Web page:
If you’re aimless in life, you’re a lot more likely to get blown over by what other people say or do. When you haven’t found your purpose or even started looking for one, you can just get whisked around by the whims of other people.
When you feel like your skin needs thickening, consider whether you have a sense of purpose and meaning that you carry with you through the day. What are you trying to accomplish before you die? What do you want to do with your life?
"People who labor all their lives but have no purpose to direct every thought and impulse toward are wasting their time-even when hard at work."
– Marcus Aurelius
Finding your purpose is no easy task, and it’s not something that’s going to happen overnight. But if you work to develop meaning in your life, you’ll find that your skin naturally gets thicker over time. After all, when you know what you’re working toward and why the passing comments of others will roll off like water on a duck’s back.
If you’re stuck ruminating about the past, even if it’s something someone said five minutes ago, the best solution might simply be to take action and do something.
“Waste no more time arguing what a good man should be. Be one.”
– Marcus Aurelius
This could be the case if you’re upset over a passive-aggressive comment your mother made about your spouse or if someone criticized your business idea. Rather than pouting and fuming, this might be the perfect time to take action.
Reading Stoic quotes and texts can be fascinating, exhilarating, and inspiring. But it’s important to not simply think about them intellectually. The principles of Stoicism are meant to be applied to your everyday life.
If you have a bad habit of caring too much about what other people think and constantly ruminating on what other people say, it might be time to start moving around. Take what you’ve learned from Stoicism and incorporate it into your decisions and actions, including how you respond to what other people say.
There’s a funny thing that happens in life. If you have everything you need and never face any adversity, it doesn’t mean that you will automatically be happy and content without a care in the world.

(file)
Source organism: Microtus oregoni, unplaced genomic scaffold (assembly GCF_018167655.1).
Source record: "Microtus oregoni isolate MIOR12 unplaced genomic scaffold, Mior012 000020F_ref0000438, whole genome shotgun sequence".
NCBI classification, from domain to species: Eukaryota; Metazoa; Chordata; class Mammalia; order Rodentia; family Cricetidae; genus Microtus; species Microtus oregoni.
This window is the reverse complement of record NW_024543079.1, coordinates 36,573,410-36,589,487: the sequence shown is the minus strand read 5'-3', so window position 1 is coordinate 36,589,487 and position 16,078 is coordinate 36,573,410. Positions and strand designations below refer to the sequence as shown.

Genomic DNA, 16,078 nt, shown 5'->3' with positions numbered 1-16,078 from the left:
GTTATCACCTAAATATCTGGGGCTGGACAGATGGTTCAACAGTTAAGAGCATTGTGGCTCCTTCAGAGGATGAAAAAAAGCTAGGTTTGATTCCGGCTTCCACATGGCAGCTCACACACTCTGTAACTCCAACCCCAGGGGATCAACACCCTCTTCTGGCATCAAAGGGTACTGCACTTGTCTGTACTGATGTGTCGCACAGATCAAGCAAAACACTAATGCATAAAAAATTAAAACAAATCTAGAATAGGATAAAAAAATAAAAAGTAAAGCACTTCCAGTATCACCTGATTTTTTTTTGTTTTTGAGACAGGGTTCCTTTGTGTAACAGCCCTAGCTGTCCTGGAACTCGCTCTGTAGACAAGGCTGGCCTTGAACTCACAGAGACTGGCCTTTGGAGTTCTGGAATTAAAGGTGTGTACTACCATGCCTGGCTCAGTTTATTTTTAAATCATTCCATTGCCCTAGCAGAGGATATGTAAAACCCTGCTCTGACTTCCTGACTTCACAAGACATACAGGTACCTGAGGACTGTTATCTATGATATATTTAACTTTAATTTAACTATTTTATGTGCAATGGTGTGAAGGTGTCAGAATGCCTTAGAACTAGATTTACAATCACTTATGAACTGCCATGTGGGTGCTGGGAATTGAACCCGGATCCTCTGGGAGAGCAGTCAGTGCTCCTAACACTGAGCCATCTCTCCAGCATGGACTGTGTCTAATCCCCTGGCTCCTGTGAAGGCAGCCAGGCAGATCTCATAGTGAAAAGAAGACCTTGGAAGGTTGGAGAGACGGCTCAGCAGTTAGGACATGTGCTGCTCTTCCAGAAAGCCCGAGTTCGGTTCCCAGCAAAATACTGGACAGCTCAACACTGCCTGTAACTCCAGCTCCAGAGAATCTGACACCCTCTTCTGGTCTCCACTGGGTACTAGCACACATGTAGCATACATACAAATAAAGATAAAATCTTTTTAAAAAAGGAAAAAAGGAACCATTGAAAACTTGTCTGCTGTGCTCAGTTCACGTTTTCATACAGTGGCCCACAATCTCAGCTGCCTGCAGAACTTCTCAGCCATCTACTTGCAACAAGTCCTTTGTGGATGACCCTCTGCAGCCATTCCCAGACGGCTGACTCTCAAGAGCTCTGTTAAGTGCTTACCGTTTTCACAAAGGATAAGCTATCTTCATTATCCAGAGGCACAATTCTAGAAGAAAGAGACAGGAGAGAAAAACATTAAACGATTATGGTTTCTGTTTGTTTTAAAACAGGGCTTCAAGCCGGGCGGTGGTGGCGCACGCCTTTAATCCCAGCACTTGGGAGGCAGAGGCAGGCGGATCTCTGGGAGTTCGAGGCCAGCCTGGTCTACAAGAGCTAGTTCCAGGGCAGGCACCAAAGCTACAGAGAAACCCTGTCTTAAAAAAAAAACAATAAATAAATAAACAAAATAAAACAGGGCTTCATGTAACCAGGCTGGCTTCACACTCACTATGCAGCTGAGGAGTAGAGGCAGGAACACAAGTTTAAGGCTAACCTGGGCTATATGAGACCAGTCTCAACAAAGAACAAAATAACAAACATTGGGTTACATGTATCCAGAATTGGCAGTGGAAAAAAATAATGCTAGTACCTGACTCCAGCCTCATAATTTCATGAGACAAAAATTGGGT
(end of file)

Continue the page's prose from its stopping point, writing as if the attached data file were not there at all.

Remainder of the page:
What usually happens instead is that you find things to be unhappy about, no matter how trivial or superficial they are. If you were raised in a palace with a team of servants at your beck and call, a pair of shoes that don’t fit you perfectly could be cause for a full meltdown.
For someone that has had to weather the difficulties of everyday life, though, this would only be a slight inconvenience or annoyance. They have bigger fish to fry and are able to put such an occurrence into perspective.
In a bit, we’re going to talk about getting out of your comfort zone to thicken your skin. But another thing you can do is expose yourself to the true variety of human experience to help put what people say and do in perspective.
It likely isn’t hard to find examples of people that have endured much more difficult circumstances than you. History is full of famine, war, and disease, not to mention stories of adventurous and courageous figures that brought themselves to the very edge of human experience. The more you understand just how extreme life can be, the less likely you will be to let it impact you when someone makes a rude comment.
Our culture values comfort and convenience, so when confronted with the notion of leaving one’s comfort zone, a lot of people reasonably ask: why?
The reason is that you will find it difficult to acquire new skills and grow as a person if you don’t expose yourself to things that make you feel a little afraid and less in control. If you want to develop a thicker skin, you’ll need to take that step into the unknown over and over again in your life.
“No man is more unhappy than he who never faces adversity. For he is not permitted to prove himself.”
– Seneca the Younger
The more opportunities you give yourself to develop and grow, the less likely you will be to focus too much on what other people say or do.
As an example, imagine you’re a sheltered and spoiled teenager who has been given everything they need in life. If someone insults them in a fairly superficial way, such as making nasty comments about their outfit, they might feel extreme outrage and pain.